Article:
@NYBroughamBitch -- if the tires are 10+ years old, take them off. If you want to keep them for car shows, and have storage space, fine -- but in that case do as @Big_John recommends and make sure that they hold air. Regardless, do not drive on them for more than a very short distance: the rubber is old and a safety risk.

If your car is a 1973 NYB and you have the original rims, then the whitewall Hankook Kinergy ST in 235/75R15 will work very well. I have driven over 15k miles on those tires (1970 300 TNT, 1972 NYB, 1996 Fleetwood) and can confirm that they are great for our cars. (Edit: I checked, they are in stock at the Tire Rack)
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All good advice above. Old tires are a no no. There are tires available in whitewalls and the ones suggested above are good. Make sure that wherever you end up getting the tires, ask them they have them in stock. Good luck.
I highly doubt that a 235 tire would be happy on a 5.5" rim. Even 215 is pushing it.

A 235/75-15 is going to be spec'd at 6.5" rim, with minimum 6" rim, and a ridiculous almost 29" diameter.
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If the tires have metric sizing, they are not original. 235-75R15 is not an original tire. Also, it is taller than stock. I agree with changing all 4 tires.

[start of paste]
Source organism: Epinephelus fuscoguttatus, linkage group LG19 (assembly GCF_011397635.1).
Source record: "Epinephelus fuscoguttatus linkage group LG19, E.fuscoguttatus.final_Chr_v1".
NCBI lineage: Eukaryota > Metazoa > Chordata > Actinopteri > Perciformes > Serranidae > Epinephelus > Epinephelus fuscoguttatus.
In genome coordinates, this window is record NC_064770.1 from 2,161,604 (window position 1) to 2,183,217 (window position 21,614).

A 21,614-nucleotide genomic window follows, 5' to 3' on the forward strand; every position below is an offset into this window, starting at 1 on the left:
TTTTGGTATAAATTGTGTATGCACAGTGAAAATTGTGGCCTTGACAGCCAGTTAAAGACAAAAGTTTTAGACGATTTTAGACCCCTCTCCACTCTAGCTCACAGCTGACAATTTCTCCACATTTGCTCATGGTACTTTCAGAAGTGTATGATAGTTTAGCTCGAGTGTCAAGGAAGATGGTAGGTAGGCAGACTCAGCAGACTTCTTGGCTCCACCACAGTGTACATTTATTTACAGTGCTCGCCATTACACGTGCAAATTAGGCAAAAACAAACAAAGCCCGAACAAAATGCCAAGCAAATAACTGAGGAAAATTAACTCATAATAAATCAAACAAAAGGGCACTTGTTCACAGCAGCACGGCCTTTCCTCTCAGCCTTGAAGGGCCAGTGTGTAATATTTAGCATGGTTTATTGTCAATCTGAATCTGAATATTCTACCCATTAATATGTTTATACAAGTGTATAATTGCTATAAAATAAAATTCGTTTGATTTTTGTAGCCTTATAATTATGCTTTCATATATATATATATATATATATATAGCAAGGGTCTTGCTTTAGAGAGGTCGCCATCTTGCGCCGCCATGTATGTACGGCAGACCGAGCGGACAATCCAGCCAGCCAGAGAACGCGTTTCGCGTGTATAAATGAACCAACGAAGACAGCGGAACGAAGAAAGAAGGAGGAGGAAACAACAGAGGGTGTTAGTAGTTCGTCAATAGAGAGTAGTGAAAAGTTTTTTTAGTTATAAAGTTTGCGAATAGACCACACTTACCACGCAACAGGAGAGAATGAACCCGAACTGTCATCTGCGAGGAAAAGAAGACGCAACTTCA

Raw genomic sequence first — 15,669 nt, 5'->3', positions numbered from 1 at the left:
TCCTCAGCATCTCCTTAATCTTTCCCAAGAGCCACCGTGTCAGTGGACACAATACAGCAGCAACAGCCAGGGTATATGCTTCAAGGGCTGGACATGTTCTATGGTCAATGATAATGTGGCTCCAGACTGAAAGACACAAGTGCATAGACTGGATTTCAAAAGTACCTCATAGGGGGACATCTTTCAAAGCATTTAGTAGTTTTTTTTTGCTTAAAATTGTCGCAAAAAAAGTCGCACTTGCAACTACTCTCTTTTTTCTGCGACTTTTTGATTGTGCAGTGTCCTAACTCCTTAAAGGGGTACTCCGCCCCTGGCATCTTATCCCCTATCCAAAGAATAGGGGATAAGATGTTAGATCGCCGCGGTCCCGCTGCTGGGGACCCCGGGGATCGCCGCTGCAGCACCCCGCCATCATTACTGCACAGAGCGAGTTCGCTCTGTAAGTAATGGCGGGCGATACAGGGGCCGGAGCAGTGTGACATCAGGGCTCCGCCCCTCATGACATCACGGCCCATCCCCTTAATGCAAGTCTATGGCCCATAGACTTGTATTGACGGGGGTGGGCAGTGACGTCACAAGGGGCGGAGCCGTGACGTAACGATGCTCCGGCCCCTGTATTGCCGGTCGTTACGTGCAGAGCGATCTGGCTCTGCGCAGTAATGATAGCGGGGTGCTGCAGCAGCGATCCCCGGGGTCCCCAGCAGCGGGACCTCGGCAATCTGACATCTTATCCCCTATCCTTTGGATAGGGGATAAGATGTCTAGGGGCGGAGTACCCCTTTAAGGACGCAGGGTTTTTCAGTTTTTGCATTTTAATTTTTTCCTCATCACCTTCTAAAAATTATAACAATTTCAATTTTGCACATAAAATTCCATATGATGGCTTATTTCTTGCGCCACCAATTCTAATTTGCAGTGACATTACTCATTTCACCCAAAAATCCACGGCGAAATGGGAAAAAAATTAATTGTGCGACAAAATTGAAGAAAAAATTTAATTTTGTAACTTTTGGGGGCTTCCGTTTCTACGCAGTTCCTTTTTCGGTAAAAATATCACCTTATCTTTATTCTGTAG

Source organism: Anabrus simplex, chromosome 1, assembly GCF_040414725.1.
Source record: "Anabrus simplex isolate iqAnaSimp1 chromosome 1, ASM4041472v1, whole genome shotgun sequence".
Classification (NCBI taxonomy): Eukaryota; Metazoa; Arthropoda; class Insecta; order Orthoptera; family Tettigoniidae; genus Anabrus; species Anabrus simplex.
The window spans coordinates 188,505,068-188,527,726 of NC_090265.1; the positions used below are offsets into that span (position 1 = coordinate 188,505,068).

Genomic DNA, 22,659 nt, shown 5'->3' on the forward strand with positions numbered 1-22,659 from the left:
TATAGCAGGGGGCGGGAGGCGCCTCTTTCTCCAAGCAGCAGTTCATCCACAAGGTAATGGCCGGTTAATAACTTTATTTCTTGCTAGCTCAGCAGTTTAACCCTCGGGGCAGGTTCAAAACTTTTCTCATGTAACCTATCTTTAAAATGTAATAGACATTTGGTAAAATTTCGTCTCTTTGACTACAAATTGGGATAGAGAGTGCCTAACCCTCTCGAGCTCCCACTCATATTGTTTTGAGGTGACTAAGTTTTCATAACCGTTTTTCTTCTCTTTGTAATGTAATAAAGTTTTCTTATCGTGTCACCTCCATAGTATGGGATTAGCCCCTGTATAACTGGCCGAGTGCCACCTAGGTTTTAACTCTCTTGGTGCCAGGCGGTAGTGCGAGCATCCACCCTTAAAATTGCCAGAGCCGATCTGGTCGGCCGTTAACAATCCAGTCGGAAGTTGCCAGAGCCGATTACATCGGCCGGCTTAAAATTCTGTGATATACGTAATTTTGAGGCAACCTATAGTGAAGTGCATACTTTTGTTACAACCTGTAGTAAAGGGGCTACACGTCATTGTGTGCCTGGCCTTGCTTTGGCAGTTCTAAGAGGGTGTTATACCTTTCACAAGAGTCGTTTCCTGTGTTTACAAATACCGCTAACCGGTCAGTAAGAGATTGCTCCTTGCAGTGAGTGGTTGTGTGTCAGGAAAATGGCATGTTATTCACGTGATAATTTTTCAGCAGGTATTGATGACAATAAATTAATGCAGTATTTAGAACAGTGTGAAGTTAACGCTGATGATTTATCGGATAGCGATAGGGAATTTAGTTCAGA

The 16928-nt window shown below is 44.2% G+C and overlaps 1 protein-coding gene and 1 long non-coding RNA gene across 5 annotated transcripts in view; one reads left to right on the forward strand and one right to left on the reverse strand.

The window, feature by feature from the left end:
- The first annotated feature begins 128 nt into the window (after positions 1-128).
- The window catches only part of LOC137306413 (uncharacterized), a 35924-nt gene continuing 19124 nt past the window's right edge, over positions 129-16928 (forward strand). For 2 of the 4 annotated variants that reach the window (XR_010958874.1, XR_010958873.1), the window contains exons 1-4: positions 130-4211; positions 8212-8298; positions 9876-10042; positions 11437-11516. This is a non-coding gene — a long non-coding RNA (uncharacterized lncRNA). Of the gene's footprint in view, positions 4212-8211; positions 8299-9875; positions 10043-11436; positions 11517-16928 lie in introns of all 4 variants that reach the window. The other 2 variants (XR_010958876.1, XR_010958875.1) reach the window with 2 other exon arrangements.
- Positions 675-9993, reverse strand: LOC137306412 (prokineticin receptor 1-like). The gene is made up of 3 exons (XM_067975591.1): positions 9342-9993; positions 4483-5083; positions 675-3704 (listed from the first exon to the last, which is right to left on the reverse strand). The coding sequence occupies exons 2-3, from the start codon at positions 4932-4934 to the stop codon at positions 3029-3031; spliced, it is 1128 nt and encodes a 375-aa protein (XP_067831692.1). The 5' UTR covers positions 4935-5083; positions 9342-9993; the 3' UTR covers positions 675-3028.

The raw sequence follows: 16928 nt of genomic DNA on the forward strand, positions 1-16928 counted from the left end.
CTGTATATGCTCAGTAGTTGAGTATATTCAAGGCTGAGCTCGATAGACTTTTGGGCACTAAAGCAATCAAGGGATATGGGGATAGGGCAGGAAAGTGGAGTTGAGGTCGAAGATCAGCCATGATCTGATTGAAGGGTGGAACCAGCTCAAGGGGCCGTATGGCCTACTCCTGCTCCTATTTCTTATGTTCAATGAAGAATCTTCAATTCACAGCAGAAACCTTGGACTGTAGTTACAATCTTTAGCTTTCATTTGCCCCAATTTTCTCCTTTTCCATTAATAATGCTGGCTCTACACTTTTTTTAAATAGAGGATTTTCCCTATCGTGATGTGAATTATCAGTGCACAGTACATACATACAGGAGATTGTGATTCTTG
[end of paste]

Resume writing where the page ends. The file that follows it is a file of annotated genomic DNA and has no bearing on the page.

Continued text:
I think 235-70R15 would be closer to the factory size. I run those on my 1970 Fury Convertible. Cooper tire is the brand I use.
yes you have 15 inch tires...that is the diameter of the rim...yes 17s or 18s can be installed but they would require 17 or 18 inch rims...no, your existing hubcaps will not fit a larger diameter rim and those sizes probably wouldnt be available as a plain steel wheel from a production car in your bolt pattern or offset...as in you're not going to find cheap used ones anywhere and will be paying big bucks for custom rims....a lot can happen to a car in 50 years and what it should have come with from the factory isn't necessarily what is on it now....with many of those decisions based on what the cheapest option was at the time....the width of the rim isn't measured at its outer edges, it's measured inside the lips where the bead of the tire seats against the rim...so only you know for sure whats currently on there
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A 235/75-15 is going to be spec'd at 6.5" rim, with minimum 6" rim, and a ridiculous almost 29" diameter.
Like many other members’ cars, my 1970 300 TNT ´vert and 1972 NYB both sport Hankooks in that size. Do they look ridiculous to you? (Buttercup photo courtesy of @71Polara383)


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From what I can see, H78-15's cross to 225/75-15 or 235/70-15. Technically they would be 218/78-15, diameter 28.4 inches.

235/75-15's have a diameter about 1/2 larger than an H78 would have, about 8% wider. 1/2" difference in diameter would not be visually apparent. Being 235, I would hope you have 6.5 wide rims.

The OP mentioned 5.5" rims, but I don't see what car he's talking about. Any car with 5.5" rims (14 or 15 inch) would likely be spec'd for G78-14 or equivalent for 15" rims, having a diameter more like 26.5 inch. In that case, a tire that is 2" larger in diameter would be, to me, ridiculous.